In 2009 they each overwintered well and produced abundant fruit. Many of fruiting buds were lost during the spring of 2010 due to early bud break. However, their fruit is a beautiful green/white with blushes of rose, and we feel worth the wait to see what another year brings. The taste of each is so spicy and sweet that we have been known to eat five or six clusters in a taste testing session…… We will have more information on these after the 2011 growing season.
Our favorite broccoli variety is still producing well on November 5.
Harvesting began in early August and we are still harvesting.
‘Diplomat’ is a broccoli variety that we have been trialing for three years: 2008, 2009, and 2010. The first year we weren’t sure of the great results. So we decided we needed to trial this selection for at least one more year.
We loved the taste, production, and ease of growing so well that we decided we needed to taste this selection one more time……………….
Imperial Star - Secondary Heads - Harvested Nov. 5
The plant produces a huge first head. It begins to produce in 68 to 75 days from transplanting. Secondary heads are produced until hard frost and are at least 3 to 4 inches across.
About a month ago we discussed the arrival of the squash vine borer and our control methods. Since that time we have had incredible growth on the plants and have continued to watch for the adult moths. Since the first large influx of moths in June, we have seen a smaller second flight of the moths during the second week of July. Late last week we began to see the tell tale wilting of some vines. During the heat of the day we would see the wilt, then at night and in the morning the vine seemingly recovered. This signaled that the eggs of the moth had hatched and the larvae had burrowed into the base of the vine. Thus compromising water uptake and subsequently fruit formation.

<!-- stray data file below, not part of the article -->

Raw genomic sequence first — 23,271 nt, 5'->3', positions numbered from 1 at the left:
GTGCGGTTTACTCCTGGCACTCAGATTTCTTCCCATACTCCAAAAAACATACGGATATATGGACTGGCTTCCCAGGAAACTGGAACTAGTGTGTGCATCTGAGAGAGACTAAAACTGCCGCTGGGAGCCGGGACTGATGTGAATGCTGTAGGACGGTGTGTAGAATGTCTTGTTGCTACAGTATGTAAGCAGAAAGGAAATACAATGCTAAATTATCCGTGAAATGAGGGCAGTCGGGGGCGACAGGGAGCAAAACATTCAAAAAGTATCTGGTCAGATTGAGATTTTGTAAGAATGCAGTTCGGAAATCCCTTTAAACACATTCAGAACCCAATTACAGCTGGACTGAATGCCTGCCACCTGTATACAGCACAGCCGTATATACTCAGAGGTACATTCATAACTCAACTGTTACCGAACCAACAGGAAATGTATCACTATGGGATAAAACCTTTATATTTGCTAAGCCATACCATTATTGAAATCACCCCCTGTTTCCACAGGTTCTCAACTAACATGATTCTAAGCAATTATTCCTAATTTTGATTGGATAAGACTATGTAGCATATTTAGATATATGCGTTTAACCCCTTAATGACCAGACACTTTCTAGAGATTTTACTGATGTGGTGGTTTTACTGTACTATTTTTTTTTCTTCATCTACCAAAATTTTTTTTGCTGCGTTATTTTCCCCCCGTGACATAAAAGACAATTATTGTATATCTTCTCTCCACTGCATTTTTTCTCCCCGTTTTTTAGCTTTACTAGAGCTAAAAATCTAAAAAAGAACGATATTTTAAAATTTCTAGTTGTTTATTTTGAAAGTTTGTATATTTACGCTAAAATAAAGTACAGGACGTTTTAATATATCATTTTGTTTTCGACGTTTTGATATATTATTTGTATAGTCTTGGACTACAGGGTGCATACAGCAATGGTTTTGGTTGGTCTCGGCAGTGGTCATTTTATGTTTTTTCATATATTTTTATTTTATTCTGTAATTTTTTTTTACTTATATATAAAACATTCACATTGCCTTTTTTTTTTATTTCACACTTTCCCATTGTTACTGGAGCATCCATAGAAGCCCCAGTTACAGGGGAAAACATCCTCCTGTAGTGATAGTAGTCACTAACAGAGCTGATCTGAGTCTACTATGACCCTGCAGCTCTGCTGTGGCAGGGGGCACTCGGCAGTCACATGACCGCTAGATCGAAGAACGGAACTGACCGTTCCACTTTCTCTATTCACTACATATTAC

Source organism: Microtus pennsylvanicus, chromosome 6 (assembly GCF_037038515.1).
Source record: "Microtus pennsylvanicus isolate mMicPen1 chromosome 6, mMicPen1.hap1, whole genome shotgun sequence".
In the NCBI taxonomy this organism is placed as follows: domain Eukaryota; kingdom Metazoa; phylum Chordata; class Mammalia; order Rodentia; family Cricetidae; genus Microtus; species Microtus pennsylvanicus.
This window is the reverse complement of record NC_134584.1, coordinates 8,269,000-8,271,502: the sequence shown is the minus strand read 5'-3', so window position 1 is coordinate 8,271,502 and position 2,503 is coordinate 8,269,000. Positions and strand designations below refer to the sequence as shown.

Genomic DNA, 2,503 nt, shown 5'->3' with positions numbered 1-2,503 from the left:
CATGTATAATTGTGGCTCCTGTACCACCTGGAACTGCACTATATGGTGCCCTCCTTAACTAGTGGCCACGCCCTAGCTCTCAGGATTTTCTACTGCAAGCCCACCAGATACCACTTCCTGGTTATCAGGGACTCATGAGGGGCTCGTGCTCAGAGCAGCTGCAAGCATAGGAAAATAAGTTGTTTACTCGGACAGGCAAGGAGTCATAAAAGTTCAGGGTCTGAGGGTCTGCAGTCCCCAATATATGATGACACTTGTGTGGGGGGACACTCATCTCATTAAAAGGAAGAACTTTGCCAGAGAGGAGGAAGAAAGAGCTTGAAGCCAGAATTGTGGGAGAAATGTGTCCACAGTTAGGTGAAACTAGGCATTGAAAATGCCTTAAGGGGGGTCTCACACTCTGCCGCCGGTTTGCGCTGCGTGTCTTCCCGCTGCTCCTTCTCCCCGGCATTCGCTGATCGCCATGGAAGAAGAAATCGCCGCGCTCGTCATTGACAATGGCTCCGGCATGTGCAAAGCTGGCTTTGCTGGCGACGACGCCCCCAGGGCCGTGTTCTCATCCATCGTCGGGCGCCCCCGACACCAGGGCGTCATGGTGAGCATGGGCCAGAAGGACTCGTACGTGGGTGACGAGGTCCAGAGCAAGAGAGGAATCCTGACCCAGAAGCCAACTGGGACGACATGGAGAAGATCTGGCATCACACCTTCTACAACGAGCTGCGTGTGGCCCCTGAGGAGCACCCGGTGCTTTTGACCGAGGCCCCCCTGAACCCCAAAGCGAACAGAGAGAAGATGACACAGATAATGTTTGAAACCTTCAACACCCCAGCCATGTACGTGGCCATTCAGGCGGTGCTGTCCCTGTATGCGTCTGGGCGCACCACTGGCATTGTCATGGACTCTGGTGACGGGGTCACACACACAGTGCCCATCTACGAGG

Total infestation rate on our squash and pumpkins is probably about 5-10%. It is interesting to note that certain varieties are affected more than others. This year ‘Triamble’, ‘Blue Magic’, and ‘Guatemalan Blue Banana’ were the prefered cultivars. All are Cucubrita maxima and all are blue fruited. Not sure if this is a coincidence, but surely something to observe in upcoming seasons.
We have tried to save the wilting vines by slicing open the base and removing the larvae. After the base is slit you can remove larvae with a paper clip or knife. Some of our vines contained 10 or more larvae of different sizes. After extraction we mounded soil over the base and rooting nodes further down the vine. The hope is to encourage secondary rooting along the vine which will supplement the compromised vascular system at the base of the plant. So far the plants seem to be recovering we will see if our efforts are enough to mature the fruits that have already set on the vine.
For more info on the squash vine borer visit http://wihort.uwex.edu/gardenfacts./XHT1136.pdf
With one month to go until our annual Field Day the gardens are looking spectacular. Each year, on the third Saturday in August, we invite the public to come out and enjoy the sights, smells, and tastes of our garden. The event is free and features UW Extension specialists, Master Gardeners, and garden staff available to answer questions on weeds, insects, disease, and other gardening topics. One of the highlights of the day is tasting samples of the ripe varieties of fruits and vegetables. In addition we will have children’s activities, as well as seed garlic and produce for sale.
Please join us on Sat. August 21, 2010 from 10am to 3pm for a relaxing, beautiful, and educational day at the West Madison University Display Gardens. 8502 Mineral Point Rd/ Verona, WI 53593. (608)-262-2257.